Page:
The Acer VG271UP and the MSI Optix MAG271CQR use different panel technologies, each with their own strengths and weaknesses. The MAG271CQR has better contrast and better reflection handling than the VG271UP. The Acer supports HDR, has better viewing angles, and has much better gradient handling.
The Acer VG271U is a good monitor for most uses. The low input lag, fast response time, and FreeSync support make it a good monitor for gaming. The 1440p resolution makes it easier to multitask, and it's great for office use or media creation. Although it supports HDR and can display a wide color gamut, it can't get very bright in HDR and can't display deep blacks in a dark room.
Good monitor for office use. It has great screen real-estate and very good viewing angles. It looks good in most rooms, as it has decent reflection handling and good peak brightness. Unfortunately, the stand has bad ergonomics, and can only tilt.
Overall, this is a great monitor for gaming. It has outstanding low input lag, an excellent response time, and it supports FreeSync. The high-resolution screen is great for gaming, as you can see more fine details in your favorite games. Unfortunately, the stand has bad ergonomics, and can only tilt.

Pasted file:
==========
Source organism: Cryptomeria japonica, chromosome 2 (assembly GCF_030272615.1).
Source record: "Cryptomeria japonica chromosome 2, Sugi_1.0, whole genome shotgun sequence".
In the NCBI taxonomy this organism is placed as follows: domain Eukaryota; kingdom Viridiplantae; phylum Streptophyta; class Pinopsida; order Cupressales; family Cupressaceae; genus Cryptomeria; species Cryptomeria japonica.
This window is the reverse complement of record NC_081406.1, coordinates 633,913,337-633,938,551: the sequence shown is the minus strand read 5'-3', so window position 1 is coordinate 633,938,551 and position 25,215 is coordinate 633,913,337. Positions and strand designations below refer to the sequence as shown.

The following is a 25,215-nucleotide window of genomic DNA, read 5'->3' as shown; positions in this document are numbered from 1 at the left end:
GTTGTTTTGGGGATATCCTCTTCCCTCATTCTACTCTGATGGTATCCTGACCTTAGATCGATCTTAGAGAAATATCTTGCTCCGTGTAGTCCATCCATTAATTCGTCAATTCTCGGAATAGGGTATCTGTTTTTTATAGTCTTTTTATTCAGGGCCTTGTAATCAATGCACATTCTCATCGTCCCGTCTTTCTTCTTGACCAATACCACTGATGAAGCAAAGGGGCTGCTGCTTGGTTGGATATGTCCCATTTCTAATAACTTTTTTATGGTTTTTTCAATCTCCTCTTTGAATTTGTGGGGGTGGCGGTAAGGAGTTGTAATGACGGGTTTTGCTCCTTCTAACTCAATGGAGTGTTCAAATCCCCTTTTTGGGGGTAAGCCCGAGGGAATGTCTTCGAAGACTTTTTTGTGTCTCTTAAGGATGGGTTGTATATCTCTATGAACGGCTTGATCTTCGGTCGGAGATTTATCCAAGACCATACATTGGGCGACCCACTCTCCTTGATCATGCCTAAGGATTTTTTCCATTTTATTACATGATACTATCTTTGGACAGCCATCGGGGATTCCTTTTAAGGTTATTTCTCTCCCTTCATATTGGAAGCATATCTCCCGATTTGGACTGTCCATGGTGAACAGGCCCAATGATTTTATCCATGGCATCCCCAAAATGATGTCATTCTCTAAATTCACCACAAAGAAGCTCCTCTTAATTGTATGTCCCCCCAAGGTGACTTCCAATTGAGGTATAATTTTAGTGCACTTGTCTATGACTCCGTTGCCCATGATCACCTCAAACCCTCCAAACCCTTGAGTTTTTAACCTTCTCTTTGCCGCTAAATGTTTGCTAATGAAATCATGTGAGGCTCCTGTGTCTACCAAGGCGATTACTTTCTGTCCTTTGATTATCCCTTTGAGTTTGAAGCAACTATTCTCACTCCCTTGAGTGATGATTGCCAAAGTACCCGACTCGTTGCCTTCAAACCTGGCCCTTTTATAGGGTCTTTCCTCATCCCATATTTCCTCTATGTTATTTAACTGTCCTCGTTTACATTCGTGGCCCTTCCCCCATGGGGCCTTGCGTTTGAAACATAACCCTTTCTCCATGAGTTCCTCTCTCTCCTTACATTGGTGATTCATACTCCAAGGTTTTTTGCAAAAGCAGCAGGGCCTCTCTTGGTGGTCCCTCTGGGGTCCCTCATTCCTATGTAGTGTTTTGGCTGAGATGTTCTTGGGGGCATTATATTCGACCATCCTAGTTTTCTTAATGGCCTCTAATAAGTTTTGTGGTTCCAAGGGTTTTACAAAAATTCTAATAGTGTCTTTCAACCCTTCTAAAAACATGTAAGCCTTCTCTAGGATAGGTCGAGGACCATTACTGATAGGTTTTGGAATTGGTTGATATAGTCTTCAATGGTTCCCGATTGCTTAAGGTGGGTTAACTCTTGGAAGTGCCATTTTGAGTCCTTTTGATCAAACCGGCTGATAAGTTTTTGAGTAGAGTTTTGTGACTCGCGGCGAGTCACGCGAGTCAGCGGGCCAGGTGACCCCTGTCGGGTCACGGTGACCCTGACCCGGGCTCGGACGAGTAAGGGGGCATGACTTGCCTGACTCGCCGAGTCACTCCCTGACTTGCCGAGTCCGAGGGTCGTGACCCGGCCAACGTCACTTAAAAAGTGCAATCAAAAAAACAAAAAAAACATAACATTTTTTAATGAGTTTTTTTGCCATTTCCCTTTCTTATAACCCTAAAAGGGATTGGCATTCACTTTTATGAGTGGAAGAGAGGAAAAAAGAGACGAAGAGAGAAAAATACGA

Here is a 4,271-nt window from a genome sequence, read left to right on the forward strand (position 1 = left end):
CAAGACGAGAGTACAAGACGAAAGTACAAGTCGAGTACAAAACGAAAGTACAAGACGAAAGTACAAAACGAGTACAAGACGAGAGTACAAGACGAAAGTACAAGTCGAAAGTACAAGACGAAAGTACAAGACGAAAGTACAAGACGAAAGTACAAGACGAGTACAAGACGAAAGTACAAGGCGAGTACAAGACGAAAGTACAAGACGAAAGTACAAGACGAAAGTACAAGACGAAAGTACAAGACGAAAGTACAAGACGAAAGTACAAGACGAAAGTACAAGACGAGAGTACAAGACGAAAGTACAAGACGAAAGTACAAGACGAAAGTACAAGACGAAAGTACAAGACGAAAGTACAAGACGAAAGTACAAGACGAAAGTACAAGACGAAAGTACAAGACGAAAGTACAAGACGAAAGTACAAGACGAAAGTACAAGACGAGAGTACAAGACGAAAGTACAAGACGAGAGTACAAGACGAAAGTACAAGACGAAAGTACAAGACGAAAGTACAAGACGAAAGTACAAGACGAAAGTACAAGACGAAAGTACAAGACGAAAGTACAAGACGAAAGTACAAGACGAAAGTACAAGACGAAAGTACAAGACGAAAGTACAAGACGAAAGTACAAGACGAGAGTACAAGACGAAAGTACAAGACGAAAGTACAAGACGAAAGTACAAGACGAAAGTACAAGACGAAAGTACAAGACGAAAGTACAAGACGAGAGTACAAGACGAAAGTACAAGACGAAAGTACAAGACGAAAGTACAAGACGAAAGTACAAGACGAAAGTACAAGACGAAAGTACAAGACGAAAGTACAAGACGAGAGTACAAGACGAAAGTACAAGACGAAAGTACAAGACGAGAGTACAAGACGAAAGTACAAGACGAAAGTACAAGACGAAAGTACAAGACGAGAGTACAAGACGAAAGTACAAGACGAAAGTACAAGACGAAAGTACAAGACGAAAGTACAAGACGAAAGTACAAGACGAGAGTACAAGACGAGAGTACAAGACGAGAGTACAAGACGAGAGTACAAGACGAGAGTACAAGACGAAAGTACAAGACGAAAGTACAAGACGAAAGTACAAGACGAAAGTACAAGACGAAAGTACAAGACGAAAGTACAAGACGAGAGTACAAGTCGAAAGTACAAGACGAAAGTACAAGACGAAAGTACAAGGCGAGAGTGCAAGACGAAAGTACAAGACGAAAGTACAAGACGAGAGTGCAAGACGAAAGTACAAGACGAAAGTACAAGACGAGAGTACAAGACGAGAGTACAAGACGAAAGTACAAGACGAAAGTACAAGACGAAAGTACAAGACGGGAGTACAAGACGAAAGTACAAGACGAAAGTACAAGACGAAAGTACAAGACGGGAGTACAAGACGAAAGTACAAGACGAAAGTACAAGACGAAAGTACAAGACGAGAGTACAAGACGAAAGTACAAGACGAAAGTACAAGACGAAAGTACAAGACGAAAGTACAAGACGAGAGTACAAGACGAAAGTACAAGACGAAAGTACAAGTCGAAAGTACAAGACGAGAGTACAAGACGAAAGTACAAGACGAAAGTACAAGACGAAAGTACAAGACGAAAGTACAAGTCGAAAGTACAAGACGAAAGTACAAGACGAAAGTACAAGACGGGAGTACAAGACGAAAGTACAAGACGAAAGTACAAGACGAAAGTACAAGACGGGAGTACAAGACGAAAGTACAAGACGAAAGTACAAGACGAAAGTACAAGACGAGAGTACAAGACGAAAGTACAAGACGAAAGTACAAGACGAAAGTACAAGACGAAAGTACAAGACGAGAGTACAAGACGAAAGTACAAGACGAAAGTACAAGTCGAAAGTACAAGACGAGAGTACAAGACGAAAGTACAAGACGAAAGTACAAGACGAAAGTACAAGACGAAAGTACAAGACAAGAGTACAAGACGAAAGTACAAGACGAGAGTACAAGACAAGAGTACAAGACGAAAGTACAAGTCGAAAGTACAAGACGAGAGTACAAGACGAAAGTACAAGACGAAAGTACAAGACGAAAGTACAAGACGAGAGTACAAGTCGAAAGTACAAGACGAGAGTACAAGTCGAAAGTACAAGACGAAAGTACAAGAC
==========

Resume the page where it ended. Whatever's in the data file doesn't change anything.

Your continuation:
This is a good monitor for multimedia. The 1440p resolution is great for watching videos, and the wide viewing angles are great for sharing your favorite clips with a few friends. Unfortunately, it doesn't look great in a dark room, as it has terrible black uniformity.
Good monitor for media creation. The 1440p, 27" screen is great for multitasking and makes it easier to see more of your work at once. It has wide viewing angles, which is great, but the stand has bad ergonomics, and can only tilt. This monitor has a great SDR color gamut and has excellent coverage of the Adobe RGB color space.
Decent monitor for HDR gaming. It has low input lag and an excellent response time, and it supports FreeSync, which is great. It can display a wide color gamut, but it can't get very bright in HDR, and can't display deep blacks in a dark room.